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A dog owner has avoided jail after trying to drown her pet in a freezing river by tying a heavy rock to the lead.
Charlene Latham, 32, appeared at Nottingham Magistrates' Court today (Monday 8 March), where she pleaded guilty to causing unnecessary suffering to an animal.
Latham - who is formerly of Newark, Nottinghamshire, but now lives in Ilfracombe, Devon - was spared prison after being handed a 12-month community order.
She was also find £80 and ordered to pay £200 costs and a £32 victim surcharge, and has been disqualified from keeping dogs for three years.
Her dog, 11-year-old Belgian Shepherd Bella, had been found in the River Trent on 6 January last year by passerby Jane Harper, who bravely leapt into the water in Farndon, Nottinghamshire.
The court heard how investigators were later able to trace Latham as the dog's owner after vets scanned her microchip during treatment.
The vet who examined Bella after she was rescued said that, if she hadn't received treatment when she did, then she would certainly have died.
She said: "Bella was in a suffering state when presented to me on January 6.
"This is because she was severely hypoglycemic, hypothermic and tremmering to the point where she could not stand.
"If she had not been treated at this stage it is likely she would have died."
According to Nottinghamshire Live, Latham had initially told police she'd got home from taking her partner to the doctors when she looked in the back garden and realised her dog wasn't there.
But the court heard how she had lied, and she went on to plead guilty - saying she had failed to take reasonable steps to prevent her partner at the time of causing unnecessary suffering to Bella when he attempted to drown the dog in her presence.
The partner, now an ex, pleaded not guilty to causing unnecessary suffering to a protected animal on 23 November last year. No evidence was offered against him, and the charged was dismissed.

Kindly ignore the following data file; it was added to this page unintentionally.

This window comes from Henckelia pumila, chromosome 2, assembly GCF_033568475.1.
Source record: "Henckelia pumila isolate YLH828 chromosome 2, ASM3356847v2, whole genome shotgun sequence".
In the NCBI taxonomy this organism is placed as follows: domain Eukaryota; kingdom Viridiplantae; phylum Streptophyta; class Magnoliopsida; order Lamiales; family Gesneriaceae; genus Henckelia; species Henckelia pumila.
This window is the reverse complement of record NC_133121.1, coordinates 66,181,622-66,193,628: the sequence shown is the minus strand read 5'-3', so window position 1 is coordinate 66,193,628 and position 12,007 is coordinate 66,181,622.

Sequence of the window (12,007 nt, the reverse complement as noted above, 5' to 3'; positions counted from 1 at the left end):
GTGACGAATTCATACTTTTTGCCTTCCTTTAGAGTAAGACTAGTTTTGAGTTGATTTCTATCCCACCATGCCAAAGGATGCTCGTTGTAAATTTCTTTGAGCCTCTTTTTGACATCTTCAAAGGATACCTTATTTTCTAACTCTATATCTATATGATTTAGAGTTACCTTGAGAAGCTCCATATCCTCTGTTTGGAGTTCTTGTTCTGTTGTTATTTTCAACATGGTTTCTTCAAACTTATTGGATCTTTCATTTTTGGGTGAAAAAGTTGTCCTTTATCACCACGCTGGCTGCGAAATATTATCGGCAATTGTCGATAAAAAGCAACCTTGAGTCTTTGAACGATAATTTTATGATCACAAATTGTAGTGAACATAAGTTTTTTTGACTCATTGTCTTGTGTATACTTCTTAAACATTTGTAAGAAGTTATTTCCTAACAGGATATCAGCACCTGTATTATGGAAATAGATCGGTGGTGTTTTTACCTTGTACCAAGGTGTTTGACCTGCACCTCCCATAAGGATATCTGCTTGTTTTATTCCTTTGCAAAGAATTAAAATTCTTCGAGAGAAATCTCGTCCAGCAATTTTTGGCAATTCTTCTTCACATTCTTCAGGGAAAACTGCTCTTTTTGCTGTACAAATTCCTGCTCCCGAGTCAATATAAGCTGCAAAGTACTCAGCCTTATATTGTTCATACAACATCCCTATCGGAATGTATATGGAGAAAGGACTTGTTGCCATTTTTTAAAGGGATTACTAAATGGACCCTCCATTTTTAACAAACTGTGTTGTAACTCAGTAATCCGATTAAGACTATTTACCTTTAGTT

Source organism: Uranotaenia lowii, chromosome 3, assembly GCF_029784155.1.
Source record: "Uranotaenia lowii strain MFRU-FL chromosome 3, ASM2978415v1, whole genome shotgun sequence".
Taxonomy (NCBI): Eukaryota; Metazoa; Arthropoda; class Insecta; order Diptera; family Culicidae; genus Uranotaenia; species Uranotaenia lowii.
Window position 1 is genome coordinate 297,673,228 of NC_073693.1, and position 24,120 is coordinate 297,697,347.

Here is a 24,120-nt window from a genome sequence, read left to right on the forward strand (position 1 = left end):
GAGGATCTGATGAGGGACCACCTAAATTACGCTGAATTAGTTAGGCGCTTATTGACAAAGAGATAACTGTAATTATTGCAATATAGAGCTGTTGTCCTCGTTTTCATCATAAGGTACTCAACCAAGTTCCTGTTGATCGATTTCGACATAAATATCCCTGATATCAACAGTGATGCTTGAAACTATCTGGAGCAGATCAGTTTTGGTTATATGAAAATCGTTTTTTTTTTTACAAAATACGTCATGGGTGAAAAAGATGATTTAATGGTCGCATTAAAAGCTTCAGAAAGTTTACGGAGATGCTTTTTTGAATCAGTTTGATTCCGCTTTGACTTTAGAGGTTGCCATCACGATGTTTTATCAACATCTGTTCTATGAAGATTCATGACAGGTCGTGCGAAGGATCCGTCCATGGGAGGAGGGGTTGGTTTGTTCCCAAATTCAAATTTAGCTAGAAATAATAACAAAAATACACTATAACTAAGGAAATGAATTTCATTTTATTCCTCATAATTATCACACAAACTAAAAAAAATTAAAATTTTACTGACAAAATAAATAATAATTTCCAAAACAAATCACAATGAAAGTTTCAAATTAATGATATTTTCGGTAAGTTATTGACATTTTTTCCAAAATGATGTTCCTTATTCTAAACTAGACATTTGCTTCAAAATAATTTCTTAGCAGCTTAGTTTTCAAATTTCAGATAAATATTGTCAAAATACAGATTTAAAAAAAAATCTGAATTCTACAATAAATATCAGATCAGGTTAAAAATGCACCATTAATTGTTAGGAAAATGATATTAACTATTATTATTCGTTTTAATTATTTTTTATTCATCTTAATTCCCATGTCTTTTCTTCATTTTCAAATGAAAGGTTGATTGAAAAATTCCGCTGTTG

Latham said that she drove her partner and Bella to the river, but did not know her partner was going to drown Bella.
She said sh pleaded with him to stop, but he refused, later claiming she was put under a lot of pressure by her partner and she had panicked when the police arrived.
Harry Bowyer, prosecuting, said: "The prosecution would say, even on the basis of plea, this is someone who actually left the dog in the river and did not seek any attempt to get it help and then lied when police came round the next morning."
Chairman of the magistrates, Ian Kirk, told the courtroom: "We have heard Bella was emaciated prior to this incident and you took steps to try to get Bella rehomed. We issue an order which bans you from keeping or being responsible for dogs for three years from today."
Bella is now looking to be rehomed following her incredible recovery.
Ella Carpenter, manager at Radcliffe Animal Centre, said: "We are both proud and privileged to have cared for Bella over the past fourteen months.
"At times we thought she just wouldn't make it, with her age and underlying health conditions all against her.
"But Bella has fought every day, showing enviable strength and courage, not wanting to give up her fight to recover.
"We hope that she will now be able to live out the rest of her life with the love and respect that she has always deserved and are looking for that special forever home for Bella."
Carpenter continued: "Her new owners must have the financial ability to support her veterinary care when our centre is closed as it is unlikely she will be able to be insured for any of her existing conditions.
"Her new owners should have experience of large breed dogs, ideally owning German Shepherds before and have no other pets.
"She will need a very secure garden. She does not like to be around other dogs and is reactive and unsettled in their presence.
"Bella's new owners must feel emotionally able to cope with her deterioration over time and inevitable passing when the time comes."
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